Nation & World

Days to find a doctor

4 min read

Haiti quake victims share stories of turmoil

The night after Haiti’s Jan. 12 earthquake, 16-year-old Jeff Berry was sleepless and crying, with no idea where his mother was. His family’s house had collapsed. With death and devastation all around, he feared the worst.

He spent the night with his two brothers and three sisters, whom he thankfully had found unharmed. The next day, Berry set out to search for his 51-year-old mother, Violette Wesh. Around midday he found her, arm and leg broken, sitting in the dirt on the side of the road, crying.

Wesh said later that she was so happy to see her son and the rest of the family, because she didn’t know if they had survived.

With no doctors in their Port-au-Prince neighborhood and no method of transport, Berry waited with Wesh. She said she “lost her mind” three times in the ensuing days, coming back to her senses each time, sitting in the garden near her home.

By Sunday, five days after the quake, Wesh still hadn’t received treatment. Berry met someone who told him he would have to drive her to doctors to get care. “I said, ‘I have no car, I have nothing, I just want to save my mother’s life,’” Berry recalled.

Determined to reach help, he and Wesh set out on foot, with Berry supporting his mother at every step. Kilometers slowly passing, they kept on, even though they didn’t have food. They finally reached some doctors, who sent them to the Dominican border with Haiti, to a hospital at Jimaní.

“We didn’t have anything. There was no food, nothing. We were suffering, [breathing] the smell of the dead people. That was incredible,” Berry said.

Wesh was treated at Jimaní, getting a cast on her arm and going into surgery to repair her leg. Berry passed another sleepless night sitting with her, and then the two were transferred to the Harvard Humanitarian Initiative-led (HHI) field hospital at Fond Parisien, Haiti.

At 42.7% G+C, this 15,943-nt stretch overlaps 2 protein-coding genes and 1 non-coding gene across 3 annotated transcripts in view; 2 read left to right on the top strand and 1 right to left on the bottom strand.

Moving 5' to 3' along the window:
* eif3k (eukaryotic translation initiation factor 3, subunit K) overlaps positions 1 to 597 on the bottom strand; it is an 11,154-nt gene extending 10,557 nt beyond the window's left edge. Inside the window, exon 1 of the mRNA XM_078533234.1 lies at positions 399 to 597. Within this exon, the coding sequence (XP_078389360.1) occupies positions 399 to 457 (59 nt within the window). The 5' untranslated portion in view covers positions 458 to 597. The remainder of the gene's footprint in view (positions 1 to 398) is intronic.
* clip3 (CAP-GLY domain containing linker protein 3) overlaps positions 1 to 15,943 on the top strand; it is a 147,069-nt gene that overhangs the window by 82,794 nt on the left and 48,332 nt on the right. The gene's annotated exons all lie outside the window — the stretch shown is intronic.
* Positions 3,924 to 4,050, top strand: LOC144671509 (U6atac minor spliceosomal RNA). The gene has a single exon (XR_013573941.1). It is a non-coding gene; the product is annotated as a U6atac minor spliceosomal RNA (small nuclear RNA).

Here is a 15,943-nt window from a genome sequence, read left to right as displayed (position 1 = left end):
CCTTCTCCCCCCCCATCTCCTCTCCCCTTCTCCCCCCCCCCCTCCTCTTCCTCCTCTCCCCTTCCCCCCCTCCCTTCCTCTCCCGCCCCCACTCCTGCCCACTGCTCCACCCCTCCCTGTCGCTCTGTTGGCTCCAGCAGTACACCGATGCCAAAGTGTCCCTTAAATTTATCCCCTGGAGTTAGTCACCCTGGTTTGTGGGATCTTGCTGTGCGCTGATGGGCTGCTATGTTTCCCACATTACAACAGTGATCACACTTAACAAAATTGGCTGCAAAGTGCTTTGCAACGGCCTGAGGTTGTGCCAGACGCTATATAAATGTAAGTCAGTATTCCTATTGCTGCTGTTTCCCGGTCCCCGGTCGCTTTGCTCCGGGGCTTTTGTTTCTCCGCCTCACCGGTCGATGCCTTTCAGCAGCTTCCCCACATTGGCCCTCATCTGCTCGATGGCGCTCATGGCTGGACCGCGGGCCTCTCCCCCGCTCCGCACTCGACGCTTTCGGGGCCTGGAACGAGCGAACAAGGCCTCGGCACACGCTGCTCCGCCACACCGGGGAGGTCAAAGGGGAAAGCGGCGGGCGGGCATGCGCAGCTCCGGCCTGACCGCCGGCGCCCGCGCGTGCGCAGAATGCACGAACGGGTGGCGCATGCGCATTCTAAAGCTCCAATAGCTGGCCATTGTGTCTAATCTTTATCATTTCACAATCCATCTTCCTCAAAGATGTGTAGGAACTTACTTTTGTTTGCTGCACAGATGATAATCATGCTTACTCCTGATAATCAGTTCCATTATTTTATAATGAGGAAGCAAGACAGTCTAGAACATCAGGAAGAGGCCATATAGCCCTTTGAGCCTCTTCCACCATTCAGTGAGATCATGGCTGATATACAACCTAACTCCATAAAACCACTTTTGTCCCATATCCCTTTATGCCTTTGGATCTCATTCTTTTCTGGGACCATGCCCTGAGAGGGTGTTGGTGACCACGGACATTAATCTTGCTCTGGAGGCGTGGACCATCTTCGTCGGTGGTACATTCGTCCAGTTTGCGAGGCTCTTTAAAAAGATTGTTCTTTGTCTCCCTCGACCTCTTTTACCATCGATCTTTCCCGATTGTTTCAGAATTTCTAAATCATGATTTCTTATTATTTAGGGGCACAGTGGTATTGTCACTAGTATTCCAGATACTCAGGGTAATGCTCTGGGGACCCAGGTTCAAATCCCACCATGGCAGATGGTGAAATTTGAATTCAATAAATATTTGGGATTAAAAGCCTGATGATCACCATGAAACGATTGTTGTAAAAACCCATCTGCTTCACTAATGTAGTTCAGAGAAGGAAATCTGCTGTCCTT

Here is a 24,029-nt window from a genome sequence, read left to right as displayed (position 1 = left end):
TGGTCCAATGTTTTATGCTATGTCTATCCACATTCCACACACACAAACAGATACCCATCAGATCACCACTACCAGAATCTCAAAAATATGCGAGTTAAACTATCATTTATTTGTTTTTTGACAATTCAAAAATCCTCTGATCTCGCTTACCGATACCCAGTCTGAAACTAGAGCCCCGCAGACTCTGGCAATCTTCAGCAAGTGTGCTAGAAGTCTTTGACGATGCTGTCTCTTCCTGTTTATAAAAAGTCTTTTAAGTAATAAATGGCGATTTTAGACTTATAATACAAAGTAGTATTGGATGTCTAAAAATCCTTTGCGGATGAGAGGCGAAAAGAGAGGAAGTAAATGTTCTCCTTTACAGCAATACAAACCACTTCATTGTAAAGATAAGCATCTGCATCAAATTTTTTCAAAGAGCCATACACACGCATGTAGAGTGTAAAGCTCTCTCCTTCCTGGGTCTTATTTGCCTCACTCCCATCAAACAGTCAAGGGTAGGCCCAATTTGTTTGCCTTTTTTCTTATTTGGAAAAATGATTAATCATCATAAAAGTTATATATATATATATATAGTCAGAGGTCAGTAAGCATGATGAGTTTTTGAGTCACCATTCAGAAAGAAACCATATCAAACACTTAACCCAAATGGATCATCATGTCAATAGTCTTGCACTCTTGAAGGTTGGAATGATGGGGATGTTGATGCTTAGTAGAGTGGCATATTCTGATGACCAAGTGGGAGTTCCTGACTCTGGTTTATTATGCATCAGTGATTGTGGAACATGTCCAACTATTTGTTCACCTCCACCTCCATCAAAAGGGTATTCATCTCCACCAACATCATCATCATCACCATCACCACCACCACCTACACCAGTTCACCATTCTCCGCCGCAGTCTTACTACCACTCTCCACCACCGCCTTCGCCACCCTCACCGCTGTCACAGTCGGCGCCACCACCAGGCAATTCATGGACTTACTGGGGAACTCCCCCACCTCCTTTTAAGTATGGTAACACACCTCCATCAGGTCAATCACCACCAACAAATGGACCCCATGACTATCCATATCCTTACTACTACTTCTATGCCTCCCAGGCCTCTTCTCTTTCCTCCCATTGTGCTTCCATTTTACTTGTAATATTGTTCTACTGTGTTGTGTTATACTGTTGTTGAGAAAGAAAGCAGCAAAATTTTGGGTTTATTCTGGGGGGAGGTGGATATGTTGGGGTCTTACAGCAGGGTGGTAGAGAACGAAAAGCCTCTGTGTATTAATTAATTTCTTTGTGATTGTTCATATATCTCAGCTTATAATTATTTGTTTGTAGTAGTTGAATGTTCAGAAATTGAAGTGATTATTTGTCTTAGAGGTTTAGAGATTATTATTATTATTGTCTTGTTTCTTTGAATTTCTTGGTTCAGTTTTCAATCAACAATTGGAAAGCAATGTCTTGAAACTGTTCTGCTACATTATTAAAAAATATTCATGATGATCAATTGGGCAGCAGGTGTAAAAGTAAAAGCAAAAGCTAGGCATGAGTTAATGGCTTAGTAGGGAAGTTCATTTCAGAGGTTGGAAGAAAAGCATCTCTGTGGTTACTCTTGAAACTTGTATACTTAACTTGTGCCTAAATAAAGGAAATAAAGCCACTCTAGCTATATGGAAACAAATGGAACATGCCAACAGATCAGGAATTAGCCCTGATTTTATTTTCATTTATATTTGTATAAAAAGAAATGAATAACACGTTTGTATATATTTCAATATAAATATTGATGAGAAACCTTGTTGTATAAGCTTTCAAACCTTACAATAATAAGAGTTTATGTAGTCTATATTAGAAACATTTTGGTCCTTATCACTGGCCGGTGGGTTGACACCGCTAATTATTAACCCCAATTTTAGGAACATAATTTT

The hospital, constructed after the quake out of tents and the buildings of an orphanage on whose grounds the facility is located, is a rehabilitation unit offering a range of services. Forged out of a partnership involving HHI, the University of Chicago, and the Love A Child Orphanage, teams of volunteer medical personnel from Harvard, its affiliated hospitals, and other facilities provide services ranging from surgery to treatment of infections to physical therapy. Their aim over the next six months to a year is to re-integrate the injured back into their home communities.

The HHI-led effort is just one of the ways that faculty, staff, and students from Harvard and its affiliated hospitals are lending a hand in post-earthquake Haiti.

Another major organization providing relief there is the nonprofit Partners In Health, through which Harvard-affiliated physicians and other medical personnel are pitching in at the organization’s rural clinics, as well as in Port-au-Prince.

Berry and Wesh’s story of post-quake chaos, of injuries untreated for days or weeks, and of personal perseverance are common to many who survived the quake. Lucknerson Shackleton, who worked as a cook at the HHI-led hospital as his daughter recovered from a broken arm, also lost everything. The patients at the hospital, he said, need more than just physical care to get over their trauma.

“When I was in Port-au-Prince … it was like a dream, a bad dream,” Shackleton said. “I still think they need a doctor of psychiatry to walk around here and talk to people, one on one, to see what they need, where do they want to go, how are they going to survive.”

For Berry and Wesh, as of early February, they had spent 20 days at the HHI-led hospital. Wesh was slowly recovering, and Berry, though uninjured, stayed with her in the tents, as part of hospital policy allowing a family member to be with a patient. Wesh still had sleepless nights, but she thanked God she wasn’t killed in the quake, and for the doctors who treated her. Berry said they didn’t know what they would do after they left the hospital.

Shackleton, for his part, is interested in helping others when he leaves, perhaps by starting a nonprofit to provide school lunches — though he doesn’t plan on leaving too soon.

“Without this place, they all would have been dead, with infection, dehydration, and no food,” Shackleton said. “I don’t want to be anywhere else right now. These guys here, they’re making miracles.”